Effectiveness of a Nurse-Managed Follow-Up Program for Rehabilitation Patients After Discharge

Authors

  • Susan M. Rawl PhD RN,

    Corresponding author
      School of Nursing, Indiana University, 1111 Middle Drive, Indianapolis, IN 46202-5107
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    • Susan Rawl is an assistant scientist at Indiana University School of Nursing in Indianapolis; she was an associate professor in the department of nursing at Purdue University Calumet in Hammond, IN, when this research was conducted.

  • Kristen L. Easton MS RN CRRN,

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    • Kristen Easton is an assistant professor of nursing at Valparaiso University and a community health educator at Porter Memorial Hospital in Valparaiso, IN.

  • Sheila Kwiatkowski BSN RN,

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    • Sheila Kwiatkowski is a medical case manager and Donna Zemen is a nurse manager at St. Margaret Mercy Healthcare Centers in Hammond, IN.

  • Donna Zemen BSN RN CRRN CFNP,

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    • Sheila Kwiatkowski is a medical case manager and Donna Zemen is a nurse manager at St. Margaret Mercy Healthcare Centers in Hammond, IN.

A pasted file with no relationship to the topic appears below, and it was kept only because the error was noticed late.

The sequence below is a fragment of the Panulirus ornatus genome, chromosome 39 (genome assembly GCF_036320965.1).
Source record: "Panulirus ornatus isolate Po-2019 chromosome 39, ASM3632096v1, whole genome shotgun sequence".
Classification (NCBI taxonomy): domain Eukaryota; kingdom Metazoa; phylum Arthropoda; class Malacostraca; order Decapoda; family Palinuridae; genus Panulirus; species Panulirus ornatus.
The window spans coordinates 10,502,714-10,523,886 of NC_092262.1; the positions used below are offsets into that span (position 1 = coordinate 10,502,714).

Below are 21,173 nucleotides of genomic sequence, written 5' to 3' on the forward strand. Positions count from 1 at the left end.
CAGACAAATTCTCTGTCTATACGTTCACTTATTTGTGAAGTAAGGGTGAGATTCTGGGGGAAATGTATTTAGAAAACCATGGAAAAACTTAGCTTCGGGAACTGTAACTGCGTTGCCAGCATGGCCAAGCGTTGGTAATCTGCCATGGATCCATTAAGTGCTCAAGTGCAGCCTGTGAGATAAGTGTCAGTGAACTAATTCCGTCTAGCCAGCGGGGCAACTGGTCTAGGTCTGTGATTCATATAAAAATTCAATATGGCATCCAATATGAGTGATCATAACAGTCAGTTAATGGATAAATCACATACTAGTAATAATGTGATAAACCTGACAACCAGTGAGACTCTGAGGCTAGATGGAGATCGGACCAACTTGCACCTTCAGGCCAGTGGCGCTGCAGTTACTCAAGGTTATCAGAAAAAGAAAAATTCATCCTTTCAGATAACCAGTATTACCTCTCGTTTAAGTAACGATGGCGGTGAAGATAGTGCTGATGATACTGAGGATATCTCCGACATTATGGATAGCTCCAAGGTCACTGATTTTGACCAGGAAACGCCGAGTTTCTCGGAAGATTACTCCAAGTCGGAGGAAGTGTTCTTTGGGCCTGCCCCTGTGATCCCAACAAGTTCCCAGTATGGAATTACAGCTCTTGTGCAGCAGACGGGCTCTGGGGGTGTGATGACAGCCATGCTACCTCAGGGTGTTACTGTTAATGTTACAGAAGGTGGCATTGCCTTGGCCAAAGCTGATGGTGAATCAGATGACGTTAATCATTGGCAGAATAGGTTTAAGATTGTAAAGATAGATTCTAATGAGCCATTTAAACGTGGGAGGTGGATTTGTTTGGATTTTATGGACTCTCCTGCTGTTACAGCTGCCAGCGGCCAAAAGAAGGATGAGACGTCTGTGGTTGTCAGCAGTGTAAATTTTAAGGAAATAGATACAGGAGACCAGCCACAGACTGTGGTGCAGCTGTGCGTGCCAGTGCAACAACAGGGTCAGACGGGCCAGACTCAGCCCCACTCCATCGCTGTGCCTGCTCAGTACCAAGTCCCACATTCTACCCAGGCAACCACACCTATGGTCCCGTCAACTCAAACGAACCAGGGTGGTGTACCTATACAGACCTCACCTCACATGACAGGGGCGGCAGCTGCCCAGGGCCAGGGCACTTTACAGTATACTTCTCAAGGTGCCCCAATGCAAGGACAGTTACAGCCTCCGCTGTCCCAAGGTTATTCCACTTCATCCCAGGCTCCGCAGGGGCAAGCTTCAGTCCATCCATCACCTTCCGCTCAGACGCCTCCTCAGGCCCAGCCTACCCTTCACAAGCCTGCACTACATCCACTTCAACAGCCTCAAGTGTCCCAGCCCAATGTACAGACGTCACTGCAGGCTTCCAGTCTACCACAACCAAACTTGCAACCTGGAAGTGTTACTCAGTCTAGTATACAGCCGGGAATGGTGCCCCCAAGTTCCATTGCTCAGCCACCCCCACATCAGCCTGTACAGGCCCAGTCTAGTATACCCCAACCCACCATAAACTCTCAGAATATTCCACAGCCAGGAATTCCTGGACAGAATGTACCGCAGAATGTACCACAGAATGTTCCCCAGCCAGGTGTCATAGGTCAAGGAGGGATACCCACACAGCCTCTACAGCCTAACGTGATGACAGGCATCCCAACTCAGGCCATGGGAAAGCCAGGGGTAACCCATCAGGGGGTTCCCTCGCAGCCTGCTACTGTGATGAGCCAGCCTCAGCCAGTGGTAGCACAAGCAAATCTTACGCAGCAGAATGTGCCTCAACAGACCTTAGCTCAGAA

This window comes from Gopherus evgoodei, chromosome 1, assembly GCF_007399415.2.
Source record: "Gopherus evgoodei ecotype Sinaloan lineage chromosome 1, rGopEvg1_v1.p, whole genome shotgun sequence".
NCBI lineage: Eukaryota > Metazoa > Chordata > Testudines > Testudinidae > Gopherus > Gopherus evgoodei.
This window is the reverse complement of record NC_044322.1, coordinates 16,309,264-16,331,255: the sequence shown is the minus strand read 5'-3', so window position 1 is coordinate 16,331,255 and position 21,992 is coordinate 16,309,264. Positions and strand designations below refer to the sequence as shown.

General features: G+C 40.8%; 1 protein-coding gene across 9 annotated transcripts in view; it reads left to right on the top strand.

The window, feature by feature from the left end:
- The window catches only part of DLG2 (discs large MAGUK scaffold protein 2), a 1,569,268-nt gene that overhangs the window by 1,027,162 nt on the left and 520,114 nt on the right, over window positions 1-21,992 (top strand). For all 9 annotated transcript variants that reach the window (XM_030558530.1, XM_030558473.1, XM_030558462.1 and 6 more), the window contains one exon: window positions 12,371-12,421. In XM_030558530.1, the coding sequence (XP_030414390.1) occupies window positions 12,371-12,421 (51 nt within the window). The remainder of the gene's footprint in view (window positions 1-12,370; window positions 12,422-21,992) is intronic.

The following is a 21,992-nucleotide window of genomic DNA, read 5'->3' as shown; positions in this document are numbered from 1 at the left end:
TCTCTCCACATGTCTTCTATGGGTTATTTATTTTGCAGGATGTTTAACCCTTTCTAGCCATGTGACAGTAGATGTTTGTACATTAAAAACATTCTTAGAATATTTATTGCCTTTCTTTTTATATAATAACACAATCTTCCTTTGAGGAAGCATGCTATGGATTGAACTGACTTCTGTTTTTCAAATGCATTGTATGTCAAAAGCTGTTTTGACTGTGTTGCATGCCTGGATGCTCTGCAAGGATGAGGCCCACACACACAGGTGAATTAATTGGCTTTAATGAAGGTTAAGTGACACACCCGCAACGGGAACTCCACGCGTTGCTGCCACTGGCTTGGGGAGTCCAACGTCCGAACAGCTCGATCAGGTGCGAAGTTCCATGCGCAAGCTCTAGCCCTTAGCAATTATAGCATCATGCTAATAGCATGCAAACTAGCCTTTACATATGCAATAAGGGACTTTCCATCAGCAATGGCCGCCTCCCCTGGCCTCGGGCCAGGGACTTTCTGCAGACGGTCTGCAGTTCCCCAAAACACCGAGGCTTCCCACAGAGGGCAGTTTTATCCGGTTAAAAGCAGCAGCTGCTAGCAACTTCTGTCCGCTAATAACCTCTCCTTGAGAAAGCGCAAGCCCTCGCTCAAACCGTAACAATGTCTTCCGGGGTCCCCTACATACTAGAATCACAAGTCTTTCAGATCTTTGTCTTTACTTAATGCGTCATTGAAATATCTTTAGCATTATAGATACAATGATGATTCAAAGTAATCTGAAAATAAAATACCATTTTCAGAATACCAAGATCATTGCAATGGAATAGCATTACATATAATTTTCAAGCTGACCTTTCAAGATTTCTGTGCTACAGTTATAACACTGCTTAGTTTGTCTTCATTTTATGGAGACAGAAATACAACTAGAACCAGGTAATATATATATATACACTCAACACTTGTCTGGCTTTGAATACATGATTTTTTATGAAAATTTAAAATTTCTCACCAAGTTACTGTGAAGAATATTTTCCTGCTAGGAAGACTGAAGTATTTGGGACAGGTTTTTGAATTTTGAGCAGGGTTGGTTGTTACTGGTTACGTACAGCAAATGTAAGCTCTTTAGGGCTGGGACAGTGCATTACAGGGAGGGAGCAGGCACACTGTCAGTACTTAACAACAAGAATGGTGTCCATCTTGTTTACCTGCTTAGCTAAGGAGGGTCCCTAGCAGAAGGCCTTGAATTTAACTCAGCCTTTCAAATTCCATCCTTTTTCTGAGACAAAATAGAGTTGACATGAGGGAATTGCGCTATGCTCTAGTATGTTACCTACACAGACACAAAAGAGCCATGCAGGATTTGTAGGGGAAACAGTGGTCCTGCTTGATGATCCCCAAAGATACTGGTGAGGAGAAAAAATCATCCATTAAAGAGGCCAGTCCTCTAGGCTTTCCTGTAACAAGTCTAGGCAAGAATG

• Bernard Burczyk MS MBA

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    • Bernard Burczyk is a senior associate with EDO Seidman, CLP, in Chicago, IL.


School of Nursing, Indiana University, 1111 Middle Drive, Indianapolis, IN 46202-5107

Abstract

Former patients in a rehabilitation unit at a large Midwestern hospital continued to actively seek services provided by the inpatient nursing staff, primarily through telephone contact, long after their discharge. A proactive formal follow-up program managed by an advanced practice nurse in rehabilitation was proposed as a better means of providing continuing care for rehabilitation patients after discharge. To examine the efficacy of the nurse-managed follow-up program, a randomized clinical trial was conducted. One hundred patients were randomly assigned to either the intervention group or the control group. Comparisons were made between the two groups on several outcome measures at 4 months after discharge. Outcomes included Functional Independence Measure (FIM™) instrument scores, complication rates, rehospitalizations, and anxiety levels. The organizational outcomes included number and types of calls to staff, as well as time spent by staff nurses and social workers. The results indicated significant differences between the intervention and control groups in terms of anxiety levels, the number of calls made to the unit, and the amount of time spent by staff nurses and social workers.

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